Sir Terry Frost

Green, Black and White Movement


Not on display

Sir Terry Frost 1915–2003
Oil paint on canvas
Support: 1092 × 851 mm
frame: 1162 × 920 × 63 mm
Presented by the Contemporary Art Society 1971

Catalogue entry

Terry Frost born 1915

Green, Black and White Movement 1951


Oil on canvas 1115 x 864 (43 7/8 x 34)

Inscribed on stretcher ‘Abstract Green and Black Movement 51’ and ‘Terry Frost’

Presented by the Contemporary Art Society 1971


Acquired by Ben Nicholson by exchange with the artist 1951; returned to the artist, from whom purchased through the Leicester Galleries, London, by Howard Bliss by February 1952; Waddington Galleries by 1964, London; bought from them by Alistair McAlpine, London 1964, by whom presented to the Contemporary Art Society

?Leicester Galleries winter exhibition, 1951
Seventeen Collectors, Tate Gallery, London, March-April 1952 (159, as Movement in Green, Black and White)
Terry Frost: Retrospective Exhibition, Laing Art Gallery, Newcastle-upon-Tyne, April-May 1964, York City Art Gallery, May, Ferens Art Gallery, Kingston-upon-Hull, June, Bradford City Art Gallery, July (6, as Green and Black Movement)
St Ives 1939-64: Twenty Five Years of Painting, Sculpture and Pottery, Tate Gallery, London, Feb.-April 1985 (100, reproduced p.181)

Patrick Heron, ‘Space in Colour: Notes on Nine British Painters’, Arts Digest, vol.29, no.12, March 1955, p.10, reproduced p.11
Adrian Heath, ‘Recollections and Movements’ in David Lewis, Terry Frost, Aldershot 1994, p.16, reproduced p.51 (colour)
Margaret Garlake, New Art New World: British Art in Postwar Society, New Haven and London 1998, p.118, reproduced p.119, pl.43
Chris Stephens, Terry Frost, London 2000, pp.26-9, 33, reproduced p.27 (colour)

Lawrence Alloway, Nine Abstract Artists, London 1954, between pp.24 and 25, pl.8, as Movement: Green, Black and White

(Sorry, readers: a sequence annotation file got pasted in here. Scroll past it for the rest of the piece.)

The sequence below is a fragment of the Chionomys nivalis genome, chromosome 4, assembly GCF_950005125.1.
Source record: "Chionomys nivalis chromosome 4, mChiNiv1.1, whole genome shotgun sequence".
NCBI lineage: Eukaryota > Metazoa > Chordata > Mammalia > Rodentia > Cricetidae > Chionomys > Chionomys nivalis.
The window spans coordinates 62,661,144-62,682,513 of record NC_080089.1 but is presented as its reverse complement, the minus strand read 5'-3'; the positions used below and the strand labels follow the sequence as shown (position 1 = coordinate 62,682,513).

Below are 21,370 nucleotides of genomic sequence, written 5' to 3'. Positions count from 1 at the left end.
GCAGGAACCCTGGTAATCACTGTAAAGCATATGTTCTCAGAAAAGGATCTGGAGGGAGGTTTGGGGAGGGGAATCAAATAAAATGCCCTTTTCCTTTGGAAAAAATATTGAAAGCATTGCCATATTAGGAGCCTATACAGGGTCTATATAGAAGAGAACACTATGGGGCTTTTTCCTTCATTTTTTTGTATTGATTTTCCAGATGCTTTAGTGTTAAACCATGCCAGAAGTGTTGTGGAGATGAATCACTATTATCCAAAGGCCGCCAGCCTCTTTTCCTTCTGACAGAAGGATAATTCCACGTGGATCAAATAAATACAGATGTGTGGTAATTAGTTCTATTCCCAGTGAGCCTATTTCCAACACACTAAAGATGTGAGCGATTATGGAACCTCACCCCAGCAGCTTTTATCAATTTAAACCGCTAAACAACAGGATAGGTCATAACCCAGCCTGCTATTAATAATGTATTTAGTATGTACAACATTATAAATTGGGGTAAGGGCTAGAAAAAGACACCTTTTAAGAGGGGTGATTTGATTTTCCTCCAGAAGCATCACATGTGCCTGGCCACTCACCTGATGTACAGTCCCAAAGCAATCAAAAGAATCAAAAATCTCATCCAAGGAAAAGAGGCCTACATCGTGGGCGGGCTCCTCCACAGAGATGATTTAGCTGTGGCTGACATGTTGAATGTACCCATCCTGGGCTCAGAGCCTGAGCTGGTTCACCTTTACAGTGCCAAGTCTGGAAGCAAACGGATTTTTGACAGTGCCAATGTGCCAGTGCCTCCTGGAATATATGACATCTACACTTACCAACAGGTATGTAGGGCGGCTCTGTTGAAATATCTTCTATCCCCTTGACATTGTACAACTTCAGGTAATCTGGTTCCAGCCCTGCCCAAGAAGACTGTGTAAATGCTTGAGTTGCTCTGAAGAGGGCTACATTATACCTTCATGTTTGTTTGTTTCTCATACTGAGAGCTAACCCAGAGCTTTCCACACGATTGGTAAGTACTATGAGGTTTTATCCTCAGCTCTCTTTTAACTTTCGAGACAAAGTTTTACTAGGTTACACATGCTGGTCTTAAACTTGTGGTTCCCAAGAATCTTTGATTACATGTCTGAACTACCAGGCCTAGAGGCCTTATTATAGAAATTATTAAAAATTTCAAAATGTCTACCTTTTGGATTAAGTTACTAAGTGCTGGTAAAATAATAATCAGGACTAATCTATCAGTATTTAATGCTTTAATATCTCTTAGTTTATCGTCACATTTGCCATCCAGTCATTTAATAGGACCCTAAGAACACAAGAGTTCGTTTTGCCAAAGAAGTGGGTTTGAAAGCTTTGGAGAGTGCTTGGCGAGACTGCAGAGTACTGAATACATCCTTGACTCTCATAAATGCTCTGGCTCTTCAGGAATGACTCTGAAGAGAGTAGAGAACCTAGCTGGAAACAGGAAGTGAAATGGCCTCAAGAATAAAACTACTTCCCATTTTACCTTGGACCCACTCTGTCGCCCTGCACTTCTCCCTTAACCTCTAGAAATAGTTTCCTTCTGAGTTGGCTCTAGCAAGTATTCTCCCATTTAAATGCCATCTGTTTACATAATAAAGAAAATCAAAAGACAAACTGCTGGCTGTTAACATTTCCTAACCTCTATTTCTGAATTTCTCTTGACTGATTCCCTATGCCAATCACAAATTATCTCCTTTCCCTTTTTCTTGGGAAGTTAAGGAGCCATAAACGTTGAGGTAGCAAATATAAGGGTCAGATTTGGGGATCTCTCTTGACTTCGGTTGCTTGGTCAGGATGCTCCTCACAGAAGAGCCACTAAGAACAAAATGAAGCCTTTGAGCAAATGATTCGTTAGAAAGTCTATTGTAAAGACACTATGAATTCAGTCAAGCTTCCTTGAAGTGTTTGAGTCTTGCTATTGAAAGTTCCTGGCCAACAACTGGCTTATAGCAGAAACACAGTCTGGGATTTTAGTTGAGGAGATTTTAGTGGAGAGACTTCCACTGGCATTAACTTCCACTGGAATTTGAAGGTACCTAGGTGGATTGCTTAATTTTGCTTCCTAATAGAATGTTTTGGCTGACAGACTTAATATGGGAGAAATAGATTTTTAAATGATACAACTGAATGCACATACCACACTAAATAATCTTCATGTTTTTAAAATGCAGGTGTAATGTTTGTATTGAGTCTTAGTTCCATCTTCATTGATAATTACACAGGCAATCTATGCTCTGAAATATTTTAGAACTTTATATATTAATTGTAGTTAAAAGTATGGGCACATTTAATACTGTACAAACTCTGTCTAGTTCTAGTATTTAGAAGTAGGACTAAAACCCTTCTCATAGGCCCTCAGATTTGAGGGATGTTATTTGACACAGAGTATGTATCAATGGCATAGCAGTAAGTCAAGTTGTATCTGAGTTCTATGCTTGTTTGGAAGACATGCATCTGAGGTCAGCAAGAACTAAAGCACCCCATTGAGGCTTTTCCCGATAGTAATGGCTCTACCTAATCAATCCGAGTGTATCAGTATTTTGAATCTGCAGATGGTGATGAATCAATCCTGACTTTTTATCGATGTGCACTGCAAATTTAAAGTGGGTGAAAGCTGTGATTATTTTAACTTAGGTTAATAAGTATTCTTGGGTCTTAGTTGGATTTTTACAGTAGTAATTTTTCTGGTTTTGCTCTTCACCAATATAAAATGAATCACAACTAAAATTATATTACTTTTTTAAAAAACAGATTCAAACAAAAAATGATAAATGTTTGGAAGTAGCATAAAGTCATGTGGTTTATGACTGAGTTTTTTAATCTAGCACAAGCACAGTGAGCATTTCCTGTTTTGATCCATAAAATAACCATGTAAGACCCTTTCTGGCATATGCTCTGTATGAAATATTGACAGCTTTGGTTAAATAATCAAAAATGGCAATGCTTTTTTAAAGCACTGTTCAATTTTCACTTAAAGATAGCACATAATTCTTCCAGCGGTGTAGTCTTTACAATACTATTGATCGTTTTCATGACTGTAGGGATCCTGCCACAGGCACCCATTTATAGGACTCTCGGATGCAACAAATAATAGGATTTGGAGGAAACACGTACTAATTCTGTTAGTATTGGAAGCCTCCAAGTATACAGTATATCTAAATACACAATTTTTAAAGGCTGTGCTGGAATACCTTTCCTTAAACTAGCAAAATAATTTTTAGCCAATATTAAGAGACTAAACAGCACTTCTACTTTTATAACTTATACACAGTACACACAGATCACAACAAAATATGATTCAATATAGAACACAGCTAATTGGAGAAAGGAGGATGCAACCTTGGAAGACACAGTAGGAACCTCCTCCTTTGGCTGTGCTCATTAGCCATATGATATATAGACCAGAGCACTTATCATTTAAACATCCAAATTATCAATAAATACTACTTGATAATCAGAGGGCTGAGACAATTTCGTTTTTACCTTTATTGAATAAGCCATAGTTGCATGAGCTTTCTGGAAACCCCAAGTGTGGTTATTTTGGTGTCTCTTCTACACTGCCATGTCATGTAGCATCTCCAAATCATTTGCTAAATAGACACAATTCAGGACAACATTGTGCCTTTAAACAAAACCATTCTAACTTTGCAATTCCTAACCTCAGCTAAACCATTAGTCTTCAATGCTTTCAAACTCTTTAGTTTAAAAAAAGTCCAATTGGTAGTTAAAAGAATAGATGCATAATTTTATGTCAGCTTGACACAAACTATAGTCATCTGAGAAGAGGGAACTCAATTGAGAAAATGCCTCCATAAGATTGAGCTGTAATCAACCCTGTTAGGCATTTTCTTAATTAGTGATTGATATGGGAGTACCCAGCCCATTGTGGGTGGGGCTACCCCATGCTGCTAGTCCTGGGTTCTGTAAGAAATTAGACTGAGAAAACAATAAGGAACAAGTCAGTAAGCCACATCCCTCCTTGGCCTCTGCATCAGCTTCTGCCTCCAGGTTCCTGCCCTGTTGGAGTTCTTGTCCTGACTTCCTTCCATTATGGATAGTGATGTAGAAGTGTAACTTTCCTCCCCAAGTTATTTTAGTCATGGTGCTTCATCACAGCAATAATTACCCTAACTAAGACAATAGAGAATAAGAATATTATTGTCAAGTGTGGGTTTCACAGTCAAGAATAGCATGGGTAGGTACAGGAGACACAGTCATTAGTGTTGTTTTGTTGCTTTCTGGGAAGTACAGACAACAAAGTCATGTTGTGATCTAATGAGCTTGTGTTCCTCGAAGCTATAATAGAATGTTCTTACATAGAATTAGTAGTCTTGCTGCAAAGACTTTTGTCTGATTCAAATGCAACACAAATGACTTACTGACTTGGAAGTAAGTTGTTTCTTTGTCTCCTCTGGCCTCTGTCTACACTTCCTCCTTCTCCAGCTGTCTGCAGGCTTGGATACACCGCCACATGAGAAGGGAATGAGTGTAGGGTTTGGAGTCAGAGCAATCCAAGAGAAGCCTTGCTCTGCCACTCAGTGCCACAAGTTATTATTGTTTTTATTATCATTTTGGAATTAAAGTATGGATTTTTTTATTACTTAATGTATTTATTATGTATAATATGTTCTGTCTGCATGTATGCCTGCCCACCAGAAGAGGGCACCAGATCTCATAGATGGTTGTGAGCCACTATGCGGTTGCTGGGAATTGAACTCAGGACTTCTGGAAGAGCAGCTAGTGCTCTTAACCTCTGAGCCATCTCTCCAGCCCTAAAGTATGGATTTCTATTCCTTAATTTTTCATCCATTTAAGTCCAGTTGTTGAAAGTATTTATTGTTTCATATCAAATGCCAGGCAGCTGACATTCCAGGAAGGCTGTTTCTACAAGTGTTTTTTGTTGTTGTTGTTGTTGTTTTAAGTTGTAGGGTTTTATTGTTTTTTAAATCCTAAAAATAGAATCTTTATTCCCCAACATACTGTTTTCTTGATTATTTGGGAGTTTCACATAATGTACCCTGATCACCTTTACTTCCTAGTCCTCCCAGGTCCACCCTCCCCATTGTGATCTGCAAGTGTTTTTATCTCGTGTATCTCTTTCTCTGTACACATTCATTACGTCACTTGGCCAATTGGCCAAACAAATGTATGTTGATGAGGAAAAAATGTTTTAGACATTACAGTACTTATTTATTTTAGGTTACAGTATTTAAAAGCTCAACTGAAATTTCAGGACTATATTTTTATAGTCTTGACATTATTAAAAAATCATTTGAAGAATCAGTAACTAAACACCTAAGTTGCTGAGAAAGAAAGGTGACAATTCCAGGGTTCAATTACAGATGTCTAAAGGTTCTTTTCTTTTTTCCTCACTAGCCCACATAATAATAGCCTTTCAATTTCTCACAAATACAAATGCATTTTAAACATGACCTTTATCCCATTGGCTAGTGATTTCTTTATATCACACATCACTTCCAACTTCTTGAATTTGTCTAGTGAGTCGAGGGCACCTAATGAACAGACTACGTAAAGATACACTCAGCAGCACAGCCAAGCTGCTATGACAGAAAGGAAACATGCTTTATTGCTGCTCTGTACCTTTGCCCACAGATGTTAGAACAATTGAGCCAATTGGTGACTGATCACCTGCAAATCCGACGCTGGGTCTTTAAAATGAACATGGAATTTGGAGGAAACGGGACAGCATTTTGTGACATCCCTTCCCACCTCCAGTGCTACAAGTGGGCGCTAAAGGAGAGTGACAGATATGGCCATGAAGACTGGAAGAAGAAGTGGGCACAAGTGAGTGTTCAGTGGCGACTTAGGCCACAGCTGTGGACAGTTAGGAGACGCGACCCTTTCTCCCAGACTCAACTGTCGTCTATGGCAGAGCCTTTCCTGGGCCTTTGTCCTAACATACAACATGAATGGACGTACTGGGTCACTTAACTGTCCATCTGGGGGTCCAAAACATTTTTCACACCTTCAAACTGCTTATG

Green, Black and White Movement belongs to a body of works which marked a fundamental shift in Terry Frost’s artistic production. It is one of a series of paintings based on the movement of boats in St Ives harbour which, with the associated series entitled Walk Along the Quay, signalled the artist’s development of a form of abstraction derived from his subjective experience of the external world.

In the late 1940s Frost’s work was affected by two contrasting influences. From 1947 to 1950 he studied at Camberwell School of Art where, under the professorship of William Coldstream, the analytical figuration of the Euston Road School was advocated. However, since 1946 he and his family had been based in St Ives, Cornwall, an established ‘artist’s colony’ then developing a reputation for modernist practice. There he came into contact with such senior artists as Ben Nicholson and Barbara Hepworth and their younger followers, including Peter Lanyon and John Wells. Through them he became versed in the work and theories of the constructivist tradition which, in St Ives, was becoming associated with a form of abstraction based on landscape sources. He had originally gone to the town on the advice of the painter Adrian Heath, who had encouraged Frost to paint when they met in a German prisoner of war camp during World War Two.[1] At the end of the 1940s and in the early 1950s, Heath’s London studio was the focus for a group of more purely abstract artists, who signalled their allegiance to the development of constructivism with their label ‘Constructionists’.[2] Frost recalled that his knowledge of modernist art, particularly Russian Constructivism, was expanded through his proximity to Heath, who was gathering material for his short history of abstract painting: Abstract Art: Its Origins and Meanings (London 1953).[3] Both of these modernist formations, in St Ives and London, exercised a fundamental influence on Frost that is registered in this work.